Robotics has a long, colourful history, but its applications have only recently impacted the healthcare industry. Market research and strategy consulting company, Yole Développement, is investigating this domain to identify the evolution of the healthcare industry and its needs and understand the related technology challenges. Yole’s experts has announced a $9.3bn market in 2022 in its new report, medical robotics technology and market analysis.
Under this new report, Yole analysts explain the challenges linked to medical robotics, and their current and future applications. The MedTech team proposes a technical and economical segmentation and gives an overview of medical robots’ history, from first developments to present day.
This report also includes furnish market data, forecasts, and analysis, and explore the different present and future business models for each segment. What are the needs of the medical industry? How will robots reshape the healthcare system? Are sensors key enablers of this technology? What can end-users expect? The market research and strategy consulting company offers today a snapshot on this promising market.
In 2000, the field’s current main player, Intuitive Surgical, was one of the first firms to bring a surgical robot to market. At the time, the company’s marketing was centered on remote surgical procedures.
However, the ensuing years have seen the applications of this life-changing technology increase exponentially, to the point where the possibilities enabled by today’s medical robots are endless. Each 'participant' sees added value in this technology: minimal invasiveness for the patient, enhanced microsurgery and precision capabilities for the surgeon, and cost optimisation for the healthcare system due to patients’ shorter recovery time.
“The medical robotics market will experience an impressive 17% CAGR , from $3.7bn in 2016 to $9.3bn in 2022,” announced Dr. Marjorie Villien, Technology and Market Analyst at Yole.
“This growth will be mainly driven by the surgical robots segment, which represents about 94% of the medical robotics market in revenue in 2016. However, due to a big difference in ASP, rehabilitation and prosthetics robots, along with hospital and ambulatory care robots, represented 87% in terms of units sold.”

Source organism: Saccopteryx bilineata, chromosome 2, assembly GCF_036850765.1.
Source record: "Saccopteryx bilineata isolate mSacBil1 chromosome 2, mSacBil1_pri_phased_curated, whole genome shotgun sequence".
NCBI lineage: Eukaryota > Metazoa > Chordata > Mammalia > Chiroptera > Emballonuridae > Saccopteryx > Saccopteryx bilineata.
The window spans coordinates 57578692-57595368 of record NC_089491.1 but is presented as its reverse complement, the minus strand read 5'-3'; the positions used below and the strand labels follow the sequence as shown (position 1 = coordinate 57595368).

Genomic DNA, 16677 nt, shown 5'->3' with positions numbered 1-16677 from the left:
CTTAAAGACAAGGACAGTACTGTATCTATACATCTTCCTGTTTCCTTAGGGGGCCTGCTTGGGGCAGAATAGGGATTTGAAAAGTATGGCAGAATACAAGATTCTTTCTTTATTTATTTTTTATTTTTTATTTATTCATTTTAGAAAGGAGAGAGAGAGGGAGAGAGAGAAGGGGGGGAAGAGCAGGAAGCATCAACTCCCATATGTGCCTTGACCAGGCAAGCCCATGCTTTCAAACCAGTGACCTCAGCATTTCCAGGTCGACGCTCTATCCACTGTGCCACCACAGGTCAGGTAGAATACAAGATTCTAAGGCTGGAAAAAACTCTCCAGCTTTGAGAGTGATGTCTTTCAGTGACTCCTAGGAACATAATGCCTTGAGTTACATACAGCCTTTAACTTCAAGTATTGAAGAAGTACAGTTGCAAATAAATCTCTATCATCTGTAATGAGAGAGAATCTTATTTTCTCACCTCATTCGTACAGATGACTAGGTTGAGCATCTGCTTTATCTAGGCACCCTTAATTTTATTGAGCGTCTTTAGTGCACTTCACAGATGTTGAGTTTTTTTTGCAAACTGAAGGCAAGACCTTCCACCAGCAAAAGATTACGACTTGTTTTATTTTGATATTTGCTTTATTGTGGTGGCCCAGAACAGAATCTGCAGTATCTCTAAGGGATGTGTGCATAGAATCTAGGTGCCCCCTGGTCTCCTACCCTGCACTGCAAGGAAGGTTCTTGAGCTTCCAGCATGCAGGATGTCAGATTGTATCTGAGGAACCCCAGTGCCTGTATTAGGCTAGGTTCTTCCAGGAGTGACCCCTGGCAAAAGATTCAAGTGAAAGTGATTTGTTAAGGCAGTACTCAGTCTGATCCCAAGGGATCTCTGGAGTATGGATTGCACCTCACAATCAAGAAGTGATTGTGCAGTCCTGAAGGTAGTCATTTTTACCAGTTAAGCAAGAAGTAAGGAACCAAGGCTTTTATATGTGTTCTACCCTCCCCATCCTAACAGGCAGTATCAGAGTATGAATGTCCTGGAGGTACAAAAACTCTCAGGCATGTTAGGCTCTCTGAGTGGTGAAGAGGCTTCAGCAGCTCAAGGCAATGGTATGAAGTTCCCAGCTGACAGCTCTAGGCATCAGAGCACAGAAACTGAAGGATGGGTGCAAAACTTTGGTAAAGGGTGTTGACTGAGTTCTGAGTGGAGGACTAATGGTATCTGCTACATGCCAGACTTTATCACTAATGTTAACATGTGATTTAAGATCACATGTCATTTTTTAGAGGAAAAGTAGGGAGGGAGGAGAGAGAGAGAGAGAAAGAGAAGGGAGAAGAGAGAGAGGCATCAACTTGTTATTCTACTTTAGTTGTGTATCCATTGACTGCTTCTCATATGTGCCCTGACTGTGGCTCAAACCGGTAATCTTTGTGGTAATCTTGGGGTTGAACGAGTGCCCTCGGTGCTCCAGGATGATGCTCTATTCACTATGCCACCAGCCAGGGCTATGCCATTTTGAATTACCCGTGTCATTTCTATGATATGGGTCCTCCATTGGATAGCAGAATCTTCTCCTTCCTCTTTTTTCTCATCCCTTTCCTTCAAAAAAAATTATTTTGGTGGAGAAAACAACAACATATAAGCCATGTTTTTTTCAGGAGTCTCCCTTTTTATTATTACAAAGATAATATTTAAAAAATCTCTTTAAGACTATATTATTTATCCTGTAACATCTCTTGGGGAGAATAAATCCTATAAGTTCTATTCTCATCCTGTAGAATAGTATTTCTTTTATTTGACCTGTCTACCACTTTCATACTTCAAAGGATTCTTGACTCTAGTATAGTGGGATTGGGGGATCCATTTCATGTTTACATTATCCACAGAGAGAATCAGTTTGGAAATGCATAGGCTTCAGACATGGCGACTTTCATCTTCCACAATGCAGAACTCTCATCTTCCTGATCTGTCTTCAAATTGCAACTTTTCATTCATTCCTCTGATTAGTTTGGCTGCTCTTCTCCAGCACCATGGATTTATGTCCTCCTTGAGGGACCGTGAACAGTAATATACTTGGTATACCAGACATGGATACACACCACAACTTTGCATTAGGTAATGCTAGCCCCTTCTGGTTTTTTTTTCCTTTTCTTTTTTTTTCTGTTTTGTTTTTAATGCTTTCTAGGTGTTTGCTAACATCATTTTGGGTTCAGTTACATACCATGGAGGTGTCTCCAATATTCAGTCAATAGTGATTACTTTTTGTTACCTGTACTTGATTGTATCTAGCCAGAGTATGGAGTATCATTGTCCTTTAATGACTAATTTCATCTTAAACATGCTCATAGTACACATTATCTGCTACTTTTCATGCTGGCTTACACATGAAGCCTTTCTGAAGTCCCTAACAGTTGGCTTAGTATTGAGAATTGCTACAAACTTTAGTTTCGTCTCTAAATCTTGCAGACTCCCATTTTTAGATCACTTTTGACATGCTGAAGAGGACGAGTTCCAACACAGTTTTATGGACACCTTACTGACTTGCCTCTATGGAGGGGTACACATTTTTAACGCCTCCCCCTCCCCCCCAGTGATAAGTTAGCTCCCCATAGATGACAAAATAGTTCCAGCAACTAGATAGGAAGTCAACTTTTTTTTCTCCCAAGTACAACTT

For more than a decade, Intuitive Surgical has had a quasi-monopoly on the field of minimally invasive robotic surgery. But newcomers like Cambridge Medical Robotics and TransEnterix are now entering the market with new technologies.
Also, in the last few years Medtronic has made two major moves into surgical robotics: its acquisition of Covidien for $50bn, and its emergence as Mazor Robotics’ lead investor. Medtronic-Covidien owns an extensive patent portfolio in the surgical robotics field, and the company should be watched closely over the next few years since they are probably working on a new product.
In December 2015, Google’s Alphabet and Johnson & Johnson announced the formation of Verb Surgical, the offspring of a strategic partnership between Ethicon, a medical devices subsidiary of Johnson & Johnson, and Verily Life Sciences, formerly known as Google Life Sciences. Verb Surgical is building a digital surgery platform combining robotics, advanced visualisation, advanced instrumentation, data analytics, and connectivity. Verb surgical will certainly be an important challenger to Intuitive Surgical.
A robot is a machine that senses, thinks, and acts. But how will the medical robotics industry impact the sensors industry?
“Numerous sensors are required for a robot to function and sense its environment,” commented Sébastien Clerc, Technology & Market Analyst at Yole.
“They include position and torque sensors for the articulations, gyroscopes and accelerometers for positioning as well as moving parts, pressure sensors, image sensors, surface electromyography and neuronal implants as a trigger signal for the exoskeleton, and many other sensor types. Such devices can be divided within two families: the key enabler sensors, and the other sensors not specifically developed for medical robotics applications,” analysed Clerc from Yole.
In the field of surgical robotics, surgeons want technology that allows them to 'feel' the body's tissue remotely, a process called 'haptic sensing', as well as better camera image quality since the surgical robot functions as the surgeon’s hands and eyes. Both issues can be addressed using new sensor types: haptic sensors and high resolution CCD or CMOS cameras.
Another trend, already observed in the endoscopy market, is the move towards disposable image sensors to achieve a disposable laparoscope. This trend is not yet visible in the surgical robots market, but it will probably surface in the future as regulations evolve towards more disposable scopes. This would completely change the number of cameras sold to surgical robot-makers, shifting from a single camera per robot to as many as one camera per surgery.
In the field of rehabilitation robotics and prosthetics, different sensor strategies have been identified and can be used separately or combined together: dynamic control with torque and force sensors, kinematic control with inertial sensors, and trigger control with myoelectric sensors. Thus, a single rehabilitation robot can embed dozens of sensors.